MLG Study Sheds Light On Gamer Culture

Fans of Major League Gaming don’t watch a lot of TV. And they spend an awful lot of time playing videogames. But they don’t fit the basement-tied reclusive stereotype that lingers over superpassionate gamers either.  

That’s according to new research conducted by Sponsorship Research International (SRI) exclusively for Major League Gaming (MLG), an upstart sports league made up of professional videogame players. Last October, SRI surveyed roughly 1,000 visitors at the league’s site on their media and social habits.

Some of the report’s findings might scare network TV executives. Nearly 80 percent of respondents agreed with the statement “If forced to make a decision, I would choose to give up TV before videogames.” Almost half said they’d spent at least four hours the previous day playing games, and 55 percent regularly play game several times a day—seriously cutting into potential TV time.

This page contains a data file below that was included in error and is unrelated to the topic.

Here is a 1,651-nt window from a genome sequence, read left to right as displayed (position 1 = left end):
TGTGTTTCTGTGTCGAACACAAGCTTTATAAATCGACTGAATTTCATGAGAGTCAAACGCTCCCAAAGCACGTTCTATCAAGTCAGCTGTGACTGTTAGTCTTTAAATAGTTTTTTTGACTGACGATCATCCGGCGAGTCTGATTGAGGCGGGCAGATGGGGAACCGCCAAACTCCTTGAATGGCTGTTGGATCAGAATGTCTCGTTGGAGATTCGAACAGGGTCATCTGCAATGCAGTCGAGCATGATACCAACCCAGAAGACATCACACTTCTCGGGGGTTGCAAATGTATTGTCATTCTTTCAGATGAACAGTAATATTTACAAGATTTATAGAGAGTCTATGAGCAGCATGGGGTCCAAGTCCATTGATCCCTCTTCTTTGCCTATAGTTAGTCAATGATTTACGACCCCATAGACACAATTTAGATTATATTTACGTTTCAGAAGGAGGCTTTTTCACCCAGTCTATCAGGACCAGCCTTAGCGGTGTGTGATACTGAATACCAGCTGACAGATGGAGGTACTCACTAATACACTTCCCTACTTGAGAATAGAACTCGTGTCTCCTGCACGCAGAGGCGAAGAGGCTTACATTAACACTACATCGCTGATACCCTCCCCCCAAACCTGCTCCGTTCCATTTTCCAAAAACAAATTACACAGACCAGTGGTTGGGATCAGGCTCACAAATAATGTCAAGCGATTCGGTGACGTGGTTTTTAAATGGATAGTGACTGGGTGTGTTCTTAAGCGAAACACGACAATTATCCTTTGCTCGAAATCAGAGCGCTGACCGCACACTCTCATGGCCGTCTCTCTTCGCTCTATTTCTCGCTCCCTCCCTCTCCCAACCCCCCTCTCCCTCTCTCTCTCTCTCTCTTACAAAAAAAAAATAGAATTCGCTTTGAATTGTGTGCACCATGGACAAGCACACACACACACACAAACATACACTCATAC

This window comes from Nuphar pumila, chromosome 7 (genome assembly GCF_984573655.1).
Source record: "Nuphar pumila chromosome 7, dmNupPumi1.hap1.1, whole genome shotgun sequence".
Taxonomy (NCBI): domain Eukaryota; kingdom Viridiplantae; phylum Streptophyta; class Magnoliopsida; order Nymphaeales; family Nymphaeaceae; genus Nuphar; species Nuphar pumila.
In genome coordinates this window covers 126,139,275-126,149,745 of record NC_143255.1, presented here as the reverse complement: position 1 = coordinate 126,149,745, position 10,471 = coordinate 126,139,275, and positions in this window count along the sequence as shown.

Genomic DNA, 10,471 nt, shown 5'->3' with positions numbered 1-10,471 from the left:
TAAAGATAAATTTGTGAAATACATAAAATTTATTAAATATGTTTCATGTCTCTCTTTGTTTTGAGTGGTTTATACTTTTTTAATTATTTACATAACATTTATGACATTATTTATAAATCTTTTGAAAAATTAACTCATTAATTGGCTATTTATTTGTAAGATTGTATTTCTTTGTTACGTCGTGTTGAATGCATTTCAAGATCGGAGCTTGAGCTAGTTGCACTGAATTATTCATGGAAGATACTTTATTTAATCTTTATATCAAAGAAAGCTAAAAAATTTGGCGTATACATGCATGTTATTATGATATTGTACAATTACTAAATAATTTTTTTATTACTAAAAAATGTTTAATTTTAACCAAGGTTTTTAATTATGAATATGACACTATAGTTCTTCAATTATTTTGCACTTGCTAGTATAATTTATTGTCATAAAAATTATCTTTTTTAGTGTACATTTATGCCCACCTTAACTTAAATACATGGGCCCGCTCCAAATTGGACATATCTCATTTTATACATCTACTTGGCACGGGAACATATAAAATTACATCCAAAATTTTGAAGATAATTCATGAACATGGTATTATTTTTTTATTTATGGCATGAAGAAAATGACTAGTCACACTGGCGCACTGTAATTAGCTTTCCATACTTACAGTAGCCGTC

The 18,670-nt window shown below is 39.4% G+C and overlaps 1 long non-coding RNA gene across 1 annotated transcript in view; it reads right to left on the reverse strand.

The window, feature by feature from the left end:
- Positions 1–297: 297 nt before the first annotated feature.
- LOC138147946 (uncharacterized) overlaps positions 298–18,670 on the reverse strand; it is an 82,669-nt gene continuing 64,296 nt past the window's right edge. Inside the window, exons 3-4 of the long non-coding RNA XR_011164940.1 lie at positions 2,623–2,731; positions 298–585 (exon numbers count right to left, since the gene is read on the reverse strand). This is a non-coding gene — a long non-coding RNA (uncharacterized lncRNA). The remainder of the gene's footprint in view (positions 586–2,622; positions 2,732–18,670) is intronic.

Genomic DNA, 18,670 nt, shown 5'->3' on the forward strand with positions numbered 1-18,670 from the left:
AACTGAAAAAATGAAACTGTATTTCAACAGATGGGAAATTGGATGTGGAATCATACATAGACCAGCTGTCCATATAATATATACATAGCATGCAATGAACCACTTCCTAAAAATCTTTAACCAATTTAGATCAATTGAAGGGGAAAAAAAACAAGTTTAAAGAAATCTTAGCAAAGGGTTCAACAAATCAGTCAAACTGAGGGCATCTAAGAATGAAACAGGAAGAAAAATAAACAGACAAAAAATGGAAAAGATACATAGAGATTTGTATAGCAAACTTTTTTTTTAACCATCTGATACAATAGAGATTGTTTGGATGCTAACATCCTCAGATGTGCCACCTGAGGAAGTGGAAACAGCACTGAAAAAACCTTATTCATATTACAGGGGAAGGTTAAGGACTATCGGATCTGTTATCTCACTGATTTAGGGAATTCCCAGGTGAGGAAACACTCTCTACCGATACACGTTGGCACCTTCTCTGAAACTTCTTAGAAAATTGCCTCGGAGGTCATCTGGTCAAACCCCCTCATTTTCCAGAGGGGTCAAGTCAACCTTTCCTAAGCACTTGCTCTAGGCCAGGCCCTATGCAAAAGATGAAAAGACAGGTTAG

However, despite the heavy gaming time, these guys do get out. According to the survey, 66 percent of respondents are part of some sort of social club, group or sports team. And perhaps in part to gaming’s increasing social nature, friends aren’t a problem: 82 percent of respondents said they make friends easily.

MLG executives said that while most marketers have gotten over the longstanding image of the solitary gaming geek, it is important for the still-growing league to provide advertisers with as much information on its fan base’s demographics as possible. “From an ad perspective, we needed to get at who this audience is,” said Harlan Stone, president of MLG Properties. “These young men have more leadership attributes than they are given credit for. Plus, there is a competitive aspect to this that drives social interaction.”